At any rate, you'll also be able to spend your upgrade points on new spells that are more offensive in nature. The thunder spell lets you target a point on the ground in front of you and then blitz it with a gigantic lightning strike from above. This is useful for taking out armored foes like tanks, although why demons need tanks in the first place, we can't say. Another spell lets you send a murder of ravens flying toward your enemies, which will keep them all occupied so you can shoot at them at your leisure. Other spells will allow you to add a flame property to your gunshots, or even pick up large objects like cars with telekinesis to fling at your enemies.

The game has felt like a pretty standard third-person shooter so far, with a dodgy frame rate and somewhat awkward controls detracting from the experience a bit. But then again, at least everything blows up real good. A good number of the objects in the environment are physically modeled, and there are lots of destructible background elements--cars and such blow up when you shoot them a little, for instance. A tanker truck and a gas station in the first level blew up even bigger when we shot them in the right places, producing some pleasing fireworks, so we're hoping for even more entertaining pyrotechnics later on to enliven the middling shooting action we've seen so far.

While the game begins in the suburbs outside of New York City, it isn't long before you enter the Big Apple itself (or at least a fictionalized version of the city) to take on the horde of demonic baddies looking to do you wrong. Energy barriers will stop you from progressing from one area to the next, and to take them down, you'll need to blast the number of giant floating brains that create these barriers. During one encounter, the brain monster began sucking up all the vehicles in the area toward him--including a big tanker truck. We took him down by blasting the tanker with our gun-rod, resulting in a massive fiery explosion that was well worth the effort.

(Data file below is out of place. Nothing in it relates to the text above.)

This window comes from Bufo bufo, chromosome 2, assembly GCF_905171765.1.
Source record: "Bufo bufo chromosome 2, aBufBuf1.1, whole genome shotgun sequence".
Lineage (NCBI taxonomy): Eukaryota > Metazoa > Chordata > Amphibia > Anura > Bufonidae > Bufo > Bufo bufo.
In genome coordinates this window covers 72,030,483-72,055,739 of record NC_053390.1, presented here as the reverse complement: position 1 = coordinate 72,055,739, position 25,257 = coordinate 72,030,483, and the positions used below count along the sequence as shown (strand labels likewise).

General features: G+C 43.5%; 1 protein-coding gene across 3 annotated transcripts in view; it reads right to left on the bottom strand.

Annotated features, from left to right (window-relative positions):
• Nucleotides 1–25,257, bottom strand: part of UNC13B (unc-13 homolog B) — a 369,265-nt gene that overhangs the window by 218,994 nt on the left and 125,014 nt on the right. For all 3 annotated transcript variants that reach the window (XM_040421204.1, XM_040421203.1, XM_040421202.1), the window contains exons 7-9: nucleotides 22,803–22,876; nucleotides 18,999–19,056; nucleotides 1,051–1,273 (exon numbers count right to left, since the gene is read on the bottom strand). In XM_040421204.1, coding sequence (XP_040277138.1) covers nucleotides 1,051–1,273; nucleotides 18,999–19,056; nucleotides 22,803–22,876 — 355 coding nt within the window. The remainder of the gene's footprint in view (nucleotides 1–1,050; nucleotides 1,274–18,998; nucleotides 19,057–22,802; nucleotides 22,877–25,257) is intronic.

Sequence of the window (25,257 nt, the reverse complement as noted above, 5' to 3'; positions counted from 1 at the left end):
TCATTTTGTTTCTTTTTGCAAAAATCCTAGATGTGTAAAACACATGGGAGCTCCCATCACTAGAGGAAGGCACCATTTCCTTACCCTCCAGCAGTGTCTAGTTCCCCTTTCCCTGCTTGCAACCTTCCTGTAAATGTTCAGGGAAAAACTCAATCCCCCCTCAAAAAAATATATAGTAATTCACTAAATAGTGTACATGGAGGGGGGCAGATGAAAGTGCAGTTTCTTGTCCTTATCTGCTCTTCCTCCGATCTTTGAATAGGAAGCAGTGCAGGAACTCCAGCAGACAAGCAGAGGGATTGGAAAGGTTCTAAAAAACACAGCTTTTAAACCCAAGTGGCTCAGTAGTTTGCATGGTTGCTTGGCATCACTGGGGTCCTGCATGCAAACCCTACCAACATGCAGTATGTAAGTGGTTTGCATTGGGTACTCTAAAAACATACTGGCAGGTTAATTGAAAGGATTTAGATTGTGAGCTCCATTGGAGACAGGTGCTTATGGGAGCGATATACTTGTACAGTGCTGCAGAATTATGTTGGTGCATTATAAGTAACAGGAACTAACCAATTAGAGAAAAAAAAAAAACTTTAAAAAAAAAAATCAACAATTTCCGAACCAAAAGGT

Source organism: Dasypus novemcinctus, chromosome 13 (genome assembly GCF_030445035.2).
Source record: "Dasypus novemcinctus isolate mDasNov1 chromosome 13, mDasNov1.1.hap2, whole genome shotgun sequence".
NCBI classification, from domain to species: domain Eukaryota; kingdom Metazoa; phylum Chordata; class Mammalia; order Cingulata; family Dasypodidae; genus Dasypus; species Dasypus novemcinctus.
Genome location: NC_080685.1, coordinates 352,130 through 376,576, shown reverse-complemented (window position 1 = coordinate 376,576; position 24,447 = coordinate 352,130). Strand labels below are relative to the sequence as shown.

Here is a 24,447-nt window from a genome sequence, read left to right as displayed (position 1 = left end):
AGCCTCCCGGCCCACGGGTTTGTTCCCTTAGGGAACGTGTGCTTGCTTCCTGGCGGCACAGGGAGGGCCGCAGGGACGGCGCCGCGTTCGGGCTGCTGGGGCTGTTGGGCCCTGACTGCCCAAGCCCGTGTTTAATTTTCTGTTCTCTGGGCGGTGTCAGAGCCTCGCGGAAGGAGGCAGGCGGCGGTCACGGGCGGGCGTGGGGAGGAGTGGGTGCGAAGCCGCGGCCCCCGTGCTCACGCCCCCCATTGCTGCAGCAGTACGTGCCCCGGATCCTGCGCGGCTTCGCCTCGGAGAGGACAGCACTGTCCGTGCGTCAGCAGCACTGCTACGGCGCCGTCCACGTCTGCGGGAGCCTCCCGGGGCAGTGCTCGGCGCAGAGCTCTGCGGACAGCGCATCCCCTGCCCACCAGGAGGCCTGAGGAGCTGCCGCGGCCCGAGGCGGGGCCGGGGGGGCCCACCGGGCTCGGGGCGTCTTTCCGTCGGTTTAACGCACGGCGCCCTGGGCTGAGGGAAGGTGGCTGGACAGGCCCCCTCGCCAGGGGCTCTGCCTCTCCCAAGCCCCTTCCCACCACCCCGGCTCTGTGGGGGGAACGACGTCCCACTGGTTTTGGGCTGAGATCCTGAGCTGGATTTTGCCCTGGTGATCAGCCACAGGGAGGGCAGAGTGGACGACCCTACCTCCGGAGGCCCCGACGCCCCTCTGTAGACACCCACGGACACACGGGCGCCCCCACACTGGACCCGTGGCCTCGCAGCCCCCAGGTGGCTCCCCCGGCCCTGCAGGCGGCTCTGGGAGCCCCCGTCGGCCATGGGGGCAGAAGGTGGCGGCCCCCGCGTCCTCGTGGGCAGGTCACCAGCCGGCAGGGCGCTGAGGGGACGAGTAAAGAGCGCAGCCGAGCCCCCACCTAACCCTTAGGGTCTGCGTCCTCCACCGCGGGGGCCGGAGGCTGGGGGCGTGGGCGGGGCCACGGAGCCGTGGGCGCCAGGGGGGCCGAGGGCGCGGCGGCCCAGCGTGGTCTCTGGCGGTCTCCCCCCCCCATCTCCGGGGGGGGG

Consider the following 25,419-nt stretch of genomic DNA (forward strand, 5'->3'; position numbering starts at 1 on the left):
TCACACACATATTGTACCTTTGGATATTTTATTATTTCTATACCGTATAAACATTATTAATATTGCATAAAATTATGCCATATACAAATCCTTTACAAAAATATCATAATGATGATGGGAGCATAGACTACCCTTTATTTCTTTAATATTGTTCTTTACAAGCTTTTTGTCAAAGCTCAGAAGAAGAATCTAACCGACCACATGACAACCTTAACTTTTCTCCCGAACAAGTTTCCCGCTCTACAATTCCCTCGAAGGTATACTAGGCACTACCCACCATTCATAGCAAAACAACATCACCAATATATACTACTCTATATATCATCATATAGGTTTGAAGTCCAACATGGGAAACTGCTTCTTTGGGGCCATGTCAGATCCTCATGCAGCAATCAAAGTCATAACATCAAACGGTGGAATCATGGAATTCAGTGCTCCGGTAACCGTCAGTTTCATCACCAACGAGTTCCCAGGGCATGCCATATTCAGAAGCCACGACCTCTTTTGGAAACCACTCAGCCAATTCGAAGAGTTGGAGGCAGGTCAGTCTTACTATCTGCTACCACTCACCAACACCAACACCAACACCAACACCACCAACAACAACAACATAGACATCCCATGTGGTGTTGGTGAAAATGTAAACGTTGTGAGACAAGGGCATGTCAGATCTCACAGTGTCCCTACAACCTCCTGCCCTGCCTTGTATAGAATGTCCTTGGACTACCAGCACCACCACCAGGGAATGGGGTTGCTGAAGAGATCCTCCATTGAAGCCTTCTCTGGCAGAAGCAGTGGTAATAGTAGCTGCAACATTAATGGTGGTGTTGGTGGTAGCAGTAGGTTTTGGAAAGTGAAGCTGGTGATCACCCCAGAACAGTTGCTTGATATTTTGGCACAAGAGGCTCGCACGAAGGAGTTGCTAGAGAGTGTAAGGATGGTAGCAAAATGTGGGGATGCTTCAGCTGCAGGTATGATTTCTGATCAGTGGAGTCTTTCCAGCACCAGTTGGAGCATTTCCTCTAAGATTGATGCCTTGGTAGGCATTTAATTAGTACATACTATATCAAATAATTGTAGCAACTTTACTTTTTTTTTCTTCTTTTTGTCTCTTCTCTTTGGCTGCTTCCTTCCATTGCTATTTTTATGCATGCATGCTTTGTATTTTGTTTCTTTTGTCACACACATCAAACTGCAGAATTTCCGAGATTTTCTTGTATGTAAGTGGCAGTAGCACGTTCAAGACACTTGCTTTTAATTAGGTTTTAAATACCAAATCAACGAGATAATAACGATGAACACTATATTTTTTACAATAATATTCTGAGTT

...but sometimes your gun-broom will work just as well.
...but sometimes your gun-broom will work just as well.

Bullet Witch isn't extremely import friendly, since most of it (including the tutorials) is in Japanese. But at least the magic spell names and most of the menus are in English, so it's not impossible to figure out. The game's achievements seem fairly easy to get, except for the hardest ones; you're rewarded with gamer points for finishing each level, finishing the game on each difficulty level, and so on. Atari's currently promising only a "2007" release date for Bullet Witch over here, and hopefully before then the company will address some of the performance and gameplay issues we've encountered in the import version, in addition to localizing all the text and speech. If you can live without those points until the domestic release, we'd advise holding off on importing for now--and we'll bring you more coverage on the game before then.